This girl listens to trees

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Wherever I go, I always notice trees. I think they are nature’s greatest wonders and we can learn so much about life just by observing trees and their seasonal transformation.
I have discovered some beautiful spots in and around Haarlem where I can go to spend time with trees.
Sometimes I am not alone (often I have my son with me) or I appreciate a beautiful tree through a window while I am indoors. However, I really treasure the moments when I am alone with them.
This ritual has become an important self care activity. Some people go for facials and manicures, I head for the trees.
In this environment I often find it easier to seek inner wisdom about life’s difficult questions and my inner struggles. It is an opportunity to connect with the earth and myself again. I don’t need to engage in articulate conversation. All I have to do is sit quietly, observe the beauty around me and listen to my heart. Trees teach stillness so well.

I think life is like a tyre’s tread. When a tyre hits a few bumps in the road it needs realignment to run smoothly again and prevent damage to the tyre. This also happens to people. When I feel that my soul is restless and things just don’t seem right I like to spend time in nature to find realignment and new perspectives.

Trees are sanctuaries. Whoever knows how to speak to them, whoever knows how to listen to them, can learn the truth. – Hermann Hesse

One of the most significant lessons I’ve learnt from trees is their ability to let go. Have you ever noticed how gracefully trees change colour and lose their leaves? They seem so at ease with embracing change.
Learning to welcome change – whether it is positive, negative or a bit of both – has improved my quality of life. I’ve realized that the universe always brings the change when I am ready for it and need it. Moving to another country is the biggest decision I’ve ever made. Uprooting 17 years of adult life in one place wasn’t easy but it also wasn’t difficult because the time was right to see what else the universe has planned for me.

There is great freedom in letting go. It could be a person, a relationship, a job, a career path, a home country or material possessions – all of these have applied to me at some point in my life. Letting go gives me so much freedom to discover new places, different ways of thinking, new people and ultimately a new life.

If you want to read some of my previous posts on trees, freedom and new beginnings, click on these links:

Dutch food – these are a few of my favourite things

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I love going to supermarkets and spending time walking down every aisle. I never thought I’d say this because I’ve never enjoyed shopping. However, I’ve realised that it’s a great way to make a new country feel like home.

Food is a universal connection point between people and an important aspect of every country’s culture. That’s why I think it’s important to know what people eat here and how it is prepared or presented.

Fortunately not everything has been foreign and eating Dutch food and treats brings back many beautiful memories from my childhood. I grew up in a Dutch home (my father was born and raised in South Holland before moving to South Africa in his early twenties) and my parents took great care to introduce my sister and I to Dutch food from a young age.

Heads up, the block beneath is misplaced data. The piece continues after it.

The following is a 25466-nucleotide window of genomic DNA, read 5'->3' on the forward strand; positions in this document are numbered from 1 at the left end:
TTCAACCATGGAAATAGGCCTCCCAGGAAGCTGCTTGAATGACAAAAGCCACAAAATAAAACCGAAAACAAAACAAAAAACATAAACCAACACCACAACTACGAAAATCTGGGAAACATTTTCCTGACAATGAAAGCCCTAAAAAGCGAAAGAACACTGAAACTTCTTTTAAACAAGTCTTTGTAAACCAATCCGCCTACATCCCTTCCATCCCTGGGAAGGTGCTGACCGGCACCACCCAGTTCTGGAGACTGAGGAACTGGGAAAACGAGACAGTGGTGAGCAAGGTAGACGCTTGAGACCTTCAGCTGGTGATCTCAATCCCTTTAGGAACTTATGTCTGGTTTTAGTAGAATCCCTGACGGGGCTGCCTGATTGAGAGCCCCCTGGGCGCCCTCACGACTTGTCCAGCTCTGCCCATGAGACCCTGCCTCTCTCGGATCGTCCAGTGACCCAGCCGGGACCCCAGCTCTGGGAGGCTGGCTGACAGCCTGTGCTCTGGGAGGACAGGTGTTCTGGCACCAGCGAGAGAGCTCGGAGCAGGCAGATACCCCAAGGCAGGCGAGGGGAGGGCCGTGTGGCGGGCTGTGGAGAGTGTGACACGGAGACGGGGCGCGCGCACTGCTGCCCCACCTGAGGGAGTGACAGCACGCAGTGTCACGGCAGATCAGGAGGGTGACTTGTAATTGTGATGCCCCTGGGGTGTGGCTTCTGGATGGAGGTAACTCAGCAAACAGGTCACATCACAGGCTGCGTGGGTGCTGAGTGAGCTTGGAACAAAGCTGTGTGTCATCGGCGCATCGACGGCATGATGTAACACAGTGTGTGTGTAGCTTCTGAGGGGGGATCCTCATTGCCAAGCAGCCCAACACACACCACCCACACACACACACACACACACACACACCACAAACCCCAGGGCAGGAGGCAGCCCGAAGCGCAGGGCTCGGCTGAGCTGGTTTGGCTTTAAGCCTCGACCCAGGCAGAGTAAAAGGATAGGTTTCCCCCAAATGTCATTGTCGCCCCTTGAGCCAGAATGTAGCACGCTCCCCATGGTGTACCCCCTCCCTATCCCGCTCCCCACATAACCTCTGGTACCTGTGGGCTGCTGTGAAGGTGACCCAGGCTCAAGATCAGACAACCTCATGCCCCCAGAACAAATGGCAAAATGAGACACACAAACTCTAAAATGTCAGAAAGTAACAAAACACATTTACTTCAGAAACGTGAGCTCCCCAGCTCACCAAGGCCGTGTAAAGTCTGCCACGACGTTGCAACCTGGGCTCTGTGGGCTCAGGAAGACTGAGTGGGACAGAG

When I go to a store I always take a tas or tasje (This seems to be the word people use around here for a shopping bag). I like this part of the experience because I’ve built up an awesome collection of bags. I have my favourite cloth bags but most of them are made from waterproof material (these come in really handy in this climate).

My collection of shopping bags

It’s been great fun to introduce my husband and son to some of the yummiest Dutch food.

Hagelslag chocolate sprinkles. This can be enjoyed on buttered bread at any time of the day. I’ve also discovered that the sprinkles can be used to jazz up a home-baked banana loaf or mixed into plain greek yoghurt.

Stroopwafels. A syrup waffle is one of the best things that will ever pass your lips. They are sold in packets of 10 or so and it is impossible to only have one at a time. My husband and I enjoy having them with coffee or red wine. The filling consists of syrup, caramel, brown sugar and cinnamon. Apparently the stroopwafel was first made in Gouda during the late 18th century or early 19th century by a baker using leftovers from the bakery such as breadcrumbs, which were sweetened with syrup.

Speculaas biscuits. These are spiced shortcrust biscuits. They always have an image such as a windmill or figure (often from the traditional stories about St. Nicholas) on the front side. People tell me that they are supposed to be eaten at christmas time but I am quite happy to have them all year round. They are just perfect with a cup of tea.

Croquettes. A croquette is a small breadcrumbed fried roll containing mashed potatoes or ground meat, cheese or vegetables mixed with brown sauce. The best time to eat one (or two) is while exploring the streets of Amsterdam, at Keukenhof among the tulips, at a street festival or on a canal cruise. Croquettes go well with a serving of friet (french fries) and mayonnaise. You aren’t going to win healthy eating awards for this fast food combo but go ahead and try it. You won’t regret it.

Cheese. Dutch people eat a lot of cheese and I can understand why. It is simply delicious! Every Saturday morning we buy cheese at the Haarlem Market on the Grote Markt Square. We try out a different flavour every week. The supermarkets also stock a fantastic cheese selection. At the moment the Boerenkaas is my favourite.